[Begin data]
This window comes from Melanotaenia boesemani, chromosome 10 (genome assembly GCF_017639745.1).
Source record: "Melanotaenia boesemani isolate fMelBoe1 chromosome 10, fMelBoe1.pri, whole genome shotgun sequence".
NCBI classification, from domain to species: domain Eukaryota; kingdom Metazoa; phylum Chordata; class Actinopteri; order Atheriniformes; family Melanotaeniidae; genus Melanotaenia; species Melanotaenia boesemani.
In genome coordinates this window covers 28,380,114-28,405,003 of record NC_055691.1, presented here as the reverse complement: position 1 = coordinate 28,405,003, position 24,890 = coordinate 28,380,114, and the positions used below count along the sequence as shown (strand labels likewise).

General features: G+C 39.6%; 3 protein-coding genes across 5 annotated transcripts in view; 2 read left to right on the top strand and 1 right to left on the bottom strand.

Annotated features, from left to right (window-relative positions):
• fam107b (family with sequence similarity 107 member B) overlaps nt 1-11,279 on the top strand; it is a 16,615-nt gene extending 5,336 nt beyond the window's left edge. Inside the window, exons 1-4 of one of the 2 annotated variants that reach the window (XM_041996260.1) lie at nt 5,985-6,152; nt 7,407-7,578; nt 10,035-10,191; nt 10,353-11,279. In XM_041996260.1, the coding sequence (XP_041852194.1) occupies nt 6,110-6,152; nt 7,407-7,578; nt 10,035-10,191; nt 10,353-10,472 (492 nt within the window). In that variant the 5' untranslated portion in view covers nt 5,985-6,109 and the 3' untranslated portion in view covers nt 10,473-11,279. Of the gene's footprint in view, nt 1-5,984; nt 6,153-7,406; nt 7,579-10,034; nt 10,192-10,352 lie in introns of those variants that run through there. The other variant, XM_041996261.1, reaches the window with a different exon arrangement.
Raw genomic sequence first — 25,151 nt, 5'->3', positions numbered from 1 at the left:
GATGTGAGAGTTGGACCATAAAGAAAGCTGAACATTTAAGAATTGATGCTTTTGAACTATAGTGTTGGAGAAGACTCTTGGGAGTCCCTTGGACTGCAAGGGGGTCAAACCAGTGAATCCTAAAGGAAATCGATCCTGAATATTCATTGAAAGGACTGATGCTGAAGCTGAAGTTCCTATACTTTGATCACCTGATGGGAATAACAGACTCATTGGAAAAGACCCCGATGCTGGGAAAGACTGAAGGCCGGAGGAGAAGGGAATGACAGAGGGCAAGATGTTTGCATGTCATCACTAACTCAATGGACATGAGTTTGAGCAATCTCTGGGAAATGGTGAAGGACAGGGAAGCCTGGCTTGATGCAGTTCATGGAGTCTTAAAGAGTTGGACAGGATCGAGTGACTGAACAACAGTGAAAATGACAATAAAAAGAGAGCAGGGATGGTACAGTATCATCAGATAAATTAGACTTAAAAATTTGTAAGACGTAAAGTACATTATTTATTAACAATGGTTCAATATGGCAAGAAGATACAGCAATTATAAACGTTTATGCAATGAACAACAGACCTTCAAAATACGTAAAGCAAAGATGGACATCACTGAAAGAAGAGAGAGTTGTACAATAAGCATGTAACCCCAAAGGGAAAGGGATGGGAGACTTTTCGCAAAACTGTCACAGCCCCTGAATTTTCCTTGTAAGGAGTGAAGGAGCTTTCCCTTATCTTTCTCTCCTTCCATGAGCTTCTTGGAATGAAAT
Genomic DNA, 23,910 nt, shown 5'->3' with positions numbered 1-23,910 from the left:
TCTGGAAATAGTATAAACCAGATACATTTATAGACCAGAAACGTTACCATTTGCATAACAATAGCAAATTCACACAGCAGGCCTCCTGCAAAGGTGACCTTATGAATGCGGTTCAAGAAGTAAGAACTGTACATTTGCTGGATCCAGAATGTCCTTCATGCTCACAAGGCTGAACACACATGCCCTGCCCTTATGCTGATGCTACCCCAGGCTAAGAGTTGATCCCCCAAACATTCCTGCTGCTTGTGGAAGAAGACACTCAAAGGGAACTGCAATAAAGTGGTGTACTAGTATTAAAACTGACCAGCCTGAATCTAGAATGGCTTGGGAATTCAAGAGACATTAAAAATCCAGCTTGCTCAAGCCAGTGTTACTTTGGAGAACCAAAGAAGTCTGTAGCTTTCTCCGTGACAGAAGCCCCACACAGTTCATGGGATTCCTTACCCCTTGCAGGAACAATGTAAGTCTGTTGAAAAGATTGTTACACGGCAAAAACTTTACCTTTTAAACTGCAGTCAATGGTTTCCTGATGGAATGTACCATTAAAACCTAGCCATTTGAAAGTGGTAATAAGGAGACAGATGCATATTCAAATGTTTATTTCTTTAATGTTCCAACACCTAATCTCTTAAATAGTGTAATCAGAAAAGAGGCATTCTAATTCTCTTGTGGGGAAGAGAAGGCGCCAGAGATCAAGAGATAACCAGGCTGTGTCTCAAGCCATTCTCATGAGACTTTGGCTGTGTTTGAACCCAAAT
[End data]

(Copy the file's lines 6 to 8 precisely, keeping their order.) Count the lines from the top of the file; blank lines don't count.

Annotated features, from left to right (window-relative positions):
• fam107b (family with sequence similarity 107 member B) overlaps nt 1-11,279 on the top strand; it is a 16,615-nt gene extending 5,336 nt beyond the window's left edge. Inside the window, exons 1-4 of one of the 2 annotated variants that reach the window (XM_041996260.1) lie at nt 5,985-6,152; nt 7,407-7,578; nt 10,035-10,191; nt 10,353-11,279. In XM_041996260.1, the coding sequence (XP_041852194.1) occupies nt 6,110-6,152; nt 7,407-7,578; nt 10,035-10,191; nt 10,353-10,472 (492 nt within the window). In that variant the 5' untranslated portion in view covers nt 5,985-6,109 and the 3' untranslated portion in view covers nt 10,473-11,279. Of the gene's footprint in view, nt 1-5,984; nt 6,153-7,406; nt 7,579-10,034; nt 10,192-10,352 lie in introns of those variants that run through there. The other variant, XM_041996261.1, reaches the window with a different exon arrangement.
Raw genomic sequence first — 25,151 nt, 5'->3', positions numbered from 1 at the left: